Introductory ASL program is designed to improve emergency communication

  Friday, May 13, 2022

By Karen Villarreal

RIO GRANDE VALLEY, TEXAS – Starting May 16, 2022, UTRGV faculty will be providing a free, six-week training in American Sign Language (ASL) to first-responders from Brownsville, Edinburg and McAllen at the municipal police departments.  

Dr. Brian Cheslik
Dr. Brian Cheslik, assistant professor and program coordinator for the American Sign Language and Interpretation (ASLI) degree program at UTRGV. (Courtesy Photo)

Included are police officers, fire fighters, medical first-responders and other emergency personnel.  

Dr. Brian Cheslik, assistant professor and program coordinator for the American Sign Language and Interpretation (ASLI) degree program at UTRGV, said the training will help bridge the communication gap between first-responders and the deaf community.  

“There’s a distrust within the deaf community around calling for help,” Cheslik said. “As a deaf person – will I be understood?” 



When a deaf driver is pulled over by police, that person many experience a heighted sense of anxiety because officers don’t always understand deaf cultural norms, such as the need to read lips or sign with their hands, he said.  

Although emergency personnel should call a certified ASL interpreter immediately when a deaf person requires emergency assistance ­– so that legally, the details can be received in public record – there are only about 40 certified interpreters available for the entire Rio Grande Valley.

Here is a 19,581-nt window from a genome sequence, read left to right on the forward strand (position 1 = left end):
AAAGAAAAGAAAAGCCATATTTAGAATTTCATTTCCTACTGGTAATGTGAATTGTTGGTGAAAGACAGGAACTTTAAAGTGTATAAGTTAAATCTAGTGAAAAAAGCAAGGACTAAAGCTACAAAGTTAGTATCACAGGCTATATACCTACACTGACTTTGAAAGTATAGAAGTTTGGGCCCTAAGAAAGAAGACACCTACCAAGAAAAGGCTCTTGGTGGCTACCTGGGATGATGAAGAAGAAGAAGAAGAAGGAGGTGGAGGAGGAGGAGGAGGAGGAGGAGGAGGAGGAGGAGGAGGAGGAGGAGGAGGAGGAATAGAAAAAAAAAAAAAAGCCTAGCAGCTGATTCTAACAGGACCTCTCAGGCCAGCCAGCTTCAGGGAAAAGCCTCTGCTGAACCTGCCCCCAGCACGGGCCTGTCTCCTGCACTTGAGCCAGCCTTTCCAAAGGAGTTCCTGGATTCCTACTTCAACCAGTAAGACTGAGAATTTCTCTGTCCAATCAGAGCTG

Cheslik said situations can escalate before a qualified interpreter arrives.  

“Officers may believe a deaf person is ‘fleeing,’ when they simply didn’t hear their orders to stop,” Cheslik said. “People may try shouting to be heard better ­– which is offensive in the deaf community and usually not helpful.”  



The hour-and-a-half weekly training sessions will explain deaf culture and basic conversational sign language, such as how to introduce oneself and facilitate communication.  

Training will include roleplay scenarios – such as hand-cuffing suspects with their hands in front rather than behind their backs to allow them to sign. They will teach the signs for identifying characteristics that deaf witnesses may provide, such as clothing, colors and numbers.  

“These first-responders aren’t training to be interpreters,” Cheslik said. “But with the ability to communicate, they can help diffuse a situation and decrease anxiety.” 

For more information about ASL first-responder training, contact Cheslik at  


The University of Texas Rio Grande Valley (UTRGV) was created by the Texas Legislature in 2013 as the first major public university of the 21st century in Texas. This transformative initiative provided the opportunity to expand educational opportunities in the Rio Grande Valley, including a new School of Medicine, and made it possible for residents of the region to benefit from the Permanent University Fund – a public endowment contributing support to the University of Texas System and other institutions.

UTRGV has campuses and off-campus research and teaching sites throughout the Rio Grande Valley including in Boca Chica Beach, Brownsville (formerly The University of Texas at Brownsville campus), Edinburg (formerly The University of Texas-Pan American campus), Harlingen, McAllen, Port Isabel, Rio Grande City, and South Padre Island. UTRGV, a comprehensive academic institution, enrolled its first class in the fall of 2015, and the School of Medicine welcomed its first class in the summer of 2016.